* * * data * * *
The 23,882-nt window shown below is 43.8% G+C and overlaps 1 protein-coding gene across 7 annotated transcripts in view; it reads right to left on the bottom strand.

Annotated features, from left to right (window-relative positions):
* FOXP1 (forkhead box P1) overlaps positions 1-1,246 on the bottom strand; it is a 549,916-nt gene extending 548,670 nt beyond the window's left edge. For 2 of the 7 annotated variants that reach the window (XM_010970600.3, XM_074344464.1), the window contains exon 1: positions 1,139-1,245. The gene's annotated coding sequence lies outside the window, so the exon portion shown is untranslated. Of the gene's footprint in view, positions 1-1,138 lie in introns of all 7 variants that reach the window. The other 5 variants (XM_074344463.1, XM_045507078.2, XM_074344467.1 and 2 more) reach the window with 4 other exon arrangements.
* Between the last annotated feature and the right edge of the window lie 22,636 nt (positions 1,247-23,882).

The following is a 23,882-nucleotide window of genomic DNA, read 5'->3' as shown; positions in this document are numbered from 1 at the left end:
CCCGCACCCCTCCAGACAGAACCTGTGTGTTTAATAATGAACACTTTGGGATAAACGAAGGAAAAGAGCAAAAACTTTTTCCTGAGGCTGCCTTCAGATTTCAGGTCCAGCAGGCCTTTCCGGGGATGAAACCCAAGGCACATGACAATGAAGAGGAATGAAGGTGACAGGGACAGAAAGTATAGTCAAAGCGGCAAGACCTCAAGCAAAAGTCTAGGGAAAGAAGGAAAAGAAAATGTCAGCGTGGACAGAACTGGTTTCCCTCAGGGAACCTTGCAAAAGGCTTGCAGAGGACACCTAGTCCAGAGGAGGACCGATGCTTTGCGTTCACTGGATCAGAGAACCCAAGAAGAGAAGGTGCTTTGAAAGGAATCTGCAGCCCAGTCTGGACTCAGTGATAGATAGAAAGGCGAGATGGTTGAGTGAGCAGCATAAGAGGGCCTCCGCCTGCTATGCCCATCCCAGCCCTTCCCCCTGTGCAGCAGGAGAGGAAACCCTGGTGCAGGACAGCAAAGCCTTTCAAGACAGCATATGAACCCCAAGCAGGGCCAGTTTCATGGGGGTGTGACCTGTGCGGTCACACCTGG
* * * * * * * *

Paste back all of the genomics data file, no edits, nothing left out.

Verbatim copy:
The 23,882-nt window shown below is 43.8% G+C and overlaps 1 protein-coding gene across 7 annotated transcripts in view; it reads right to left on the bottom strand.

Annotated features, from left to right (window-relative positions):
* FOXP1 (forkhead box P1) overlaps positions 1-1,246 on the bottom strand; it is a 549,916-nt gene extending 548,670 nt beyond the window's left edge. For 2 of the 7 annotated variants that reach the window (XM_010970600.3, XM_074344464.1), the window contains exon 1: positions 1,139-1,245. The gene's annotated coding sequence lies outside the window, so the exon portion shown is untranslated. Of the gene's footprint in view, positions 1-1,138 lie in introns of all 7 variants that reach the window. The other 5 variants (XM_074344463.1, XM_045507078.2, XM_074344467.1 and 2 more) reach the window with 4 other exon arrangements.
* Between the last annotated feature and the right edge of the window lie 22,636 nt (positions 1,247-23,882).

The following is a 23,882-nucleotide window of genomic DNA, read 5'->3' as shown; positions in this document are numbered from 1 at the left end:
CCCGCACCCCTCCAGACAGAACCTGTGTGTTTAATAATGAACACTTTGGGATAAACGAAGGAAAAGAGCAAAAACTTTTTCCTGAGGCTGCCTTCAGATTTCAGGTCCAGCAGGCCTTTCCGGGGATGAAACCCAAGGCACATGACAATGAAGAGGAATGAAGGTGACAGGGACAGAAAGTATAGTCAAAGCGGCAAGACCTCAAGCAAAAGTCTAGGGAAAGAAGGAAAAGAAAATGTCAGCGTGGACAGAACTGGTTTCCCTCAGGGAACCTTGCAAAAGGCTTGCAGAGGACACCTAGTCCAGAGGAGGACCGATGCTTTGCGTTCACTGGATCAGAGAACCCAAGAAGAGAAGGTGCTTTGAAAGGAATCTGCAGCCCAGTCTGGACTCAGTGATAGATAGAAAGGCGAGATGGTTGAGTGAGCAGCATAAGAGGGCCTCCGCCTGCTATGCCCATCCCAGCCCTTCCCCCTGTGCAGCAGGAGAGGAAACCCTGGTGCAGGACAGCAAAGCCTTTCAAGACAGCATATGAACCCCAAGCAGGGCCAGTTTCATGGGGGTGTGACCTGTGCGGTCACACCTGG